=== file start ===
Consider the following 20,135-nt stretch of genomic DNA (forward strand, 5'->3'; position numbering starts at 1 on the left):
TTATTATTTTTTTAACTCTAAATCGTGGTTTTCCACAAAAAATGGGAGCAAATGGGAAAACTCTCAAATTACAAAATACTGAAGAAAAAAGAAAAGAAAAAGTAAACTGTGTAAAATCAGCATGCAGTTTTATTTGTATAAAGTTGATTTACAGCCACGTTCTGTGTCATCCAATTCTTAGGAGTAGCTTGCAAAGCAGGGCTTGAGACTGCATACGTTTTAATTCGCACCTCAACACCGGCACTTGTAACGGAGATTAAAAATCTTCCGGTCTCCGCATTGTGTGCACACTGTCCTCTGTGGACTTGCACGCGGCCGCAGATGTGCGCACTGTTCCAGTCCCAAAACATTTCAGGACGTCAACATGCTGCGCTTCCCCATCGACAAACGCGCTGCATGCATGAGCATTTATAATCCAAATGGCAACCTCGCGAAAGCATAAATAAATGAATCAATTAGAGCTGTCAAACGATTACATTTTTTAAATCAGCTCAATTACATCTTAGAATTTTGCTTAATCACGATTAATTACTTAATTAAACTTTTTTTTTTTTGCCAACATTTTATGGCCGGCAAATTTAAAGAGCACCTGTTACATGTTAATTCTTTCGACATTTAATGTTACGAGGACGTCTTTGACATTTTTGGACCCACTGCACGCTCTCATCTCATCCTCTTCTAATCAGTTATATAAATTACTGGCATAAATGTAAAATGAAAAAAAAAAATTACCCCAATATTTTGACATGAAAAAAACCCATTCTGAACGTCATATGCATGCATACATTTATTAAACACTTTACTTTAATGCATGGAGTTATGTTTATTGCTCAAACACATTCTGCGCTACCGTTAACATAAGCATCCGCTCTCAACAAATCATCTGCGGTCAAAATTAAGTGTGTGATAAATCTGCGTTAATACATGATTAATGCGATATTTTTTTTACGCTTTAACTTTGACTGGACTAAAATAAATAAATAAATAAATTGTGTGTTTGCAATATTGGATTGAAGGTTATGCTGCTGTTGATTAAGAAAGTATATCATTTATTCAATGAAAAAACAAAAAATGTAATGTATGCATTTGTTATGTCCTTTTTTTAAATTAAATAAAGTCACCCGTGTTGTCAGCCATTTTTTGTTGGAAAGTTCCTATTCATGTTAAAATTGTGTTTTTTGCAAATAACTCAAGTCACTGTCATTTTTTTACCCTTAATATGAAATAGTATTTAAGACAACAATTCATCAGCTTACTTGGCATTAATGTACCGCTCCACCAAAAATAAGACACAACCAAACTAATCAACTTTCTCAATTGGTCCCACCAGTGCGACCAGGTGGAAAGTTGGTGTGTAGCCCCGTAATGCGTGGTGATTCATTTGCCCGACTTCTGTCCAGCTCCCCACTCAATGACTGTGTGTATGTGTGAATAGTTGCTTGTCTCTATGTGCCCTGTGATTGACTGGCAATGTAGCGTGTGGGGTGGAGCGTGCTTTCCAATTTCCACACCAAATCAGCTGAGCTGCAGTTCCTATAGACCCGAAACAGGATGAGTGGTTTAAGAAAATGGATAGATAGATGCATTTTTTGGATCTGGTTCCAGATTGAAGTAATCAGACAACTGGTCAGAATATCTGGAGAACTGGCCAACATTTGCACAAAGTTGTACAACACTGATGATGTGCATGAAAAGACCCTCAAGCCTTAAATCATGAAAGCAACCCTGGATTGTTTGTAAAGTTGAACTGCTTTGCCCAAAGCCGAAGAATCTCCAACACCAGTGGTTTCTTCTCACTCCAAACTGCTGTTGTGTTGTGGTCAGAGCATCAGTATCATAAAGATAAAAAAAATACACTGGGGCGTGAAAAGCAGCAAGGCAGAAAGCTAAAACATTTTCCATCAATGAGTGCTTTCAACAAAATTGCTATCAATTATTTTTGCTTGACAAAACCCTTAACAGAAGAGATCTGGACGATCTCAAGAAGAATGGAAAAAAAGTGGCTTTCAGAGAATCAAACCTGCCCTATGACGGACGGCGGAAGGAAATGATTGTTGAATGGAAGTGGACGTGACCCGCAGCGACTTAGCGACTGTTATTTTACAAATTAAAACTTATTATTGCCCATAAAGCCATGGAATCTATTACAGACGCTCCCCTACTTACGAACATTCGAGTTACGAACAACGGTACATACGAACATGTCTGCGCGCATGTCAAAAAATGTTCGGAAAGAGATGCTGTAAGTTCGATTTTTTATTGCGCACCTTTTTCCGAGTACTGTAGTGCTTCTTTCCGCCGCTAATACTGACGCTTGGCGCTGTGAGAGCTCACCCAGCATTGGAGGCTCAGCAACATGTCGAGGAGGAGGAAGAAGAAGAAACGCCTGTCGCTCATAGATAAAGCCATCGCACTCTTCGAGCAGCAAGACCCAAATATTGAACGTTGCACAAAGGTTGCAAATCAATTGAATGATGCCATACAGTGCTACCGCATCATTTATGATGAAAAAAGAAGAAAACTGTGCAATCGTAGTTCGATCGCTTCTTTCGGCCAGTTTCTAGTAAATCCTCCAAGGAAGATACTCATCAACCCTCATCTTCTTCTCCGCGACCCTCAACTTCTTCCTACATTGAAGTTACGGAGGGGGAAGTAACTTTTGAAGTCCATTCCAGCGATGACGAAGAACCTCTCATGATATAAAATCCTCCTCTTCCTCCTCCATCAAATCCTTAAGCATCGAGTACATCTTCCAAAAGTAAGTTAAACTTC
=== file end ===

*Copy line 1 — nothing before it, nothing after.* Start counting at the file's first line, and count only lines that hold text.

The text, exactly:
Consider the following 20,135-nt stretch of genomic DNA (forward strand, 5'->3'; position numbering starts at 1 on the left):